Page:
Learning Disabilities & Autism

Two in three autistic adults don’t get the support they need

Jane Harris, Director of External Affairs at the National Autistic Society

This year marks the 10th anniversary of the landmark Autism Act becoming law in England. The Act says that there has to be a national adult autism strategy, underpinned by binding statutory guidance to address the gaps in support that autistic people face. The government has to review the strategy every five years or so. They are reviewing it this year and have committed to extending it to children for the first time.

This is a really important opportunity to secure much-needed change for autistic people. That’s why our charity has supported an inquiry by the All Party Parliamentary Group on Autism (APPGA), chaired by Rt Hon Dame Cheryl Gillan MP, into the impact of the Act and the state of support and services now, 10 years on.

The inquiry

The inquiry, which involved a survey of over 11,000 autistic people and their families in England and evidence sessions in Parliament, found that there simply isn’t enough care, support and understanding for autistic people in our society.

Worryingly, over two in three autistic adults surveyed said they don’t get the support they need. This could mean that as many 327,000 autistic adults in England are living without help to do things other people take for granted, like socialising, managing money or getting out and about.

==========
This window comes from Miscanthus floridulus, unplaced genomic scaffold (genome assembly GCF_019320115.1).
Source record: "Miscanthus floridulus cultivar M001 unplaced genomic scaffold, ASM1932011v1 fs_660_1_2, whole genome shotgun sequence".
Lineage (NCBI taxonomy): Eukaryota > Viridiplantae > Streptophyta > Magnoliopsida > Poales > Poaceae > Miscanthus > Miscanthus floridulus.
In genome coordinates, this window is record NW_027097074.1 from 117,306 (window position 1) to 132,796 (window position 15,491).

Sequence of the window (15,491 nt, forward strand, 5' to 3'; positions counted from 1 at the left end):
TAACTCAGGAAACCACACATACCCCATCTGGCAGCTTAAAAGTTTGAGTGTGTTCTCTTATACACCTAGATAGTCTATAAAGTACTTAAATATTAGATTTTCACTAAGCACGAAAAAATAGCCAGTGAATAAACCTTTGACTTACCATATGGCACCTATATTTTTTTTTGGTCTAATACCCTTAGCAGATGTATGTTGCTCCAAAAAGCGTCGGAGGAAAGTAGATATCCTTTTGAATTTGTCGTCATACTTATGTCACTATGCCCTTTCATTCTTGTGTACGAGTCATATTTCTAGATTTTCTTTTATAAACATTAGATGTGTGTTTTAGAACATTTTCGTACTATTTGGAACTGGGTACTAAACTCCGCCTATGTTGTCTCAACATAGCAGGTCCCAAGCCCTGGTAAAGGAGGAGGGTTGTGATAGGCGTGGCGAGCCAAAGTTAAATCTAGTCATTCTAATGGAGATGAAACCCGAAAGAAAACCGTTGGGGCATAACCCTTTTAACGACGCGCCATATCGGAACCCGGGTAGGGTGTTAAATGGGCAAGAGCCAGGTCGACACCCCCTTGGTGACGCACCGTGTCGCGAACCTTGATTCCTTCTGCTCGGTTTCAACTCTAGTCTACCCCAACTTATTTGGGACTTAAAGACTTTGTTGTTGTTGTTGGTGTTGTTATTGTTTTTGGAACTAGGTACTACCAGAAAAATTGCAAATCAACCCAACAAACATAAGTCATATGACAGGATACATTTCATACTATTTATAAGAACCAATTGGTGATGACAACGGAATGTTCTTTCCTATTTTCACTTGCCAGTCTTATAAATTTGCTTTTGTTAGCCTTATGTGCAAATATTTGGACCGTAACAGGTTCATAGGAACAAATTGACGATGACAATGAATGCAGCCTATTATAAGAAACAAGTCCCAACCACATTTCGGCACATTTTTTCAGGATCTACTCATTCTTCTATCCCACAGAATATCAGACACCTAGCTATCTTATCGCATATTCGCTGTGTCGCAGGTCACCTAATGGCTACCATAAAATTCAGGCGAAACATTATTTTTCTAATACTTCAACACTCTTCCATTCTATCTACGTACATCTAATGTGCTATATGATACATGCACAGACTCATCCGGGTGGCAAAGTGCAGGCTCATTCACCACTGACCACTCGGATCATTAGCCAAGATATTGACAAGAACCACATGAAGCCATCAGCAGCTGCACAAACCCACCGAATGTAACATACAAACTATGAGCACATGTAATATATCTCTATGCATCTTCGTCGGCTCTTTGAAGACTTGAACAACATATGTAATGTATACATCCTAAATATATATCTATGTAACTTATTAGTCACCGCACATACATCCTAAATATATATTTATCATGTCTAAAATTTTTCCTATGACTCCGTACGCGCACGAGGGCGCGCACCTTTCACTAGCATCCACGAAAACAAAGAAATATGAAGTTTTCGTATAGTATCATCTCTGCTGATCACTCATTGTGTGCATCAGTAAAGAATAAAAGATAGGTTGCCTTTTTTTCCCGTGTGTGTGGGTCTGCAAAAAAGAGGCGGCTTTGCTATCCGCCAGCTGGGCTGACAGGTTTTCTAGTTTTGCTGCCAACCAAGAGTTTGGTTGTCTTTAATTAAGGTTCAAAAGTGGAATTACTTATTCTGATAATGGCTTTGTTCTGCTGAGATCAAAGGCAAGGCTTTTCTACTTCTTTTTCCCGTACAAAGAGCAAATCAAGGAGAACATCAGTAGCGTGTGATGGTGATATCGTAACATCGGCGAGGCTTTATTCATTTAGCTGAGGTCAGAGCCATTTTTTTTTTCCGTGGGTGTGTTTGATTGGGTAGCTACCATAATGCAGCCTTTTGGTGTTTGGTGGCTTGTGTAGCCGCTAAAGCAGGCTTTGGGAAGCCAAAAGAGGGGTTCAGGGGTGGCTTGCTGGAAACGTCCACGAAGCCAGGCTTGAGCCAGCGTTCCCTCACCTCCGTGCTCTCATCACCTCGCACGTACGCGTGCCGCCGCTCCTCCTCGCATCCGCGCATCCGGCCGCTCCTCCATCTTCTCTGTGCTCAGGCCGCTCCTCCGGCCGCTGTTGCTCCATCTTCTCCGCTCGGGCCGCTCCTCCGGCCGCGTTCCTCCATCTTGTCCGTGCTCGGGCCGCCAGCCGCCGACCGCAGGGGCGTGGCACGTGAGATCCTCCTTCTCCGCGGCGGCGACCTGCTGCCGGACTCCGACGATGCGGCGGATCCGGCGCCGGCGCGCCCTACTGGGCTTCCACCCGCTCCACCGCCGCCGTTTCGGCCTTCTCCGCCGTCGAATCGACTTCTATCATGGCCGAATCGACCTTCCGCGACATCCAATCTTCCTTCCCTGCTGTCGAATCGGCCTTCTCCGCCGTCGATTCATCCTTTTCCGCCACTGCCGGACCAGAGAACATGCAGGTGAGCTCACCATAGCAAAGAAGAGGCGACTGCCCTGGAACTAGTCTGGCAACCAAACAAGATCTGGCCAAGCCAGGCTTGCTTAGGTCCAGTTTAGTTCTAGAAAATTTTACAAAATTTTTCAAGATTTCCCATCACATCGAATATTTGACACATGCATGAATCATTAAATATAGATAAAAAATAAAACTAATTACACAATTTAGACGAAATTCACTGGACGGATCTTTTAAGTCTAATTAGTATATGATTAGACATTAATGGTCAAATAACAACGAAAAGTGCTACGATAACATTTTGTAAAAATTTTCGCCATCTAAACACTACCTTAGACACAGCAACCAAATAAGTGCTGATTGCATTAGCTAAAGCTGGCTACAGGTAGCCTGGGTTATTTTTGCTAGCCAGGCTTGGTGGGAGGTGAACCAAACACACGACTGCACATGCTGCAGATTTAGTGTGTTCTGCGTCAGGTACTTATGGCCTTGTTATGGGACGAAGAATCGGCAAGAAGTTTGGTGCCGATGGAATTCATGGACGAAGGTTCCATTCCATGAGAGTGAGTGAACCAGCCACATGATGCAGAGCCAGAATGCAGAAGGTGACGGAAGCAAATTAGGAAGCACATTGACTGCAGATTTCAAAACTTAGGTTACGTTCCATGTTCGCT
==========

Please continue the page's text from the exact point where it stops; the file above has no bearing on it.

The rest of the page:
Autism is a lifelong disability. It is also a spectrum, meaning that every autistic person has their own strengths and face different challenges. Some autistic people lack mental capacity or might need  24-hour care; other autistic people may need just a few hours of help at home each week, or a social group to stop them becoming isolated.

But the inquiry found a substantial gap between what autistic people need, and what they get across social care, health and mental health services:

  • 38% of autistic adults told us they need support from social groups but only 16% have this support.
  • 29% of autistic adults told us they need buddying or befriending, but just 4% said they get this.
  • Just 4% of autistic adults and families told us they get the support they needed in the year after their diagnosis.
  • Just 14% of autistic adults told us there were enough mental health services in their area.
  • Only 10% of autistic adults thought social workers have a good understanding of autism. Only 22% of autistic adults thought this for GPs and 11% think this for hospital doctors.

This lack of support, services and understanding is having devastating consequences on autistic peoples’ lives. It’s leading to widespread isolation, mental health problems and people falling into crisis.

What needs to change

Following the inquiry report, we at the National Autistic Society launched our Not Enough campaign, demanding better support and services for autistic people. We’re calling on the Government to introduce specialist autism teams in every area in England.

These teams are community-based, multi-disciplinary services that provide or coordinate diagnosis, care and support and also provide training and advice to mainstream services.  Autistic people, their families and professionals overwhelmingly told us they want to see these teams in their area. They said this type of support could help autistic people maintain good mental health, and help them manage their daily lives, particularly in the difficult period immediately after receiving a diagnosis.

The Government is set to publish its updated autism strategy by the end of the year.




Edel Harris





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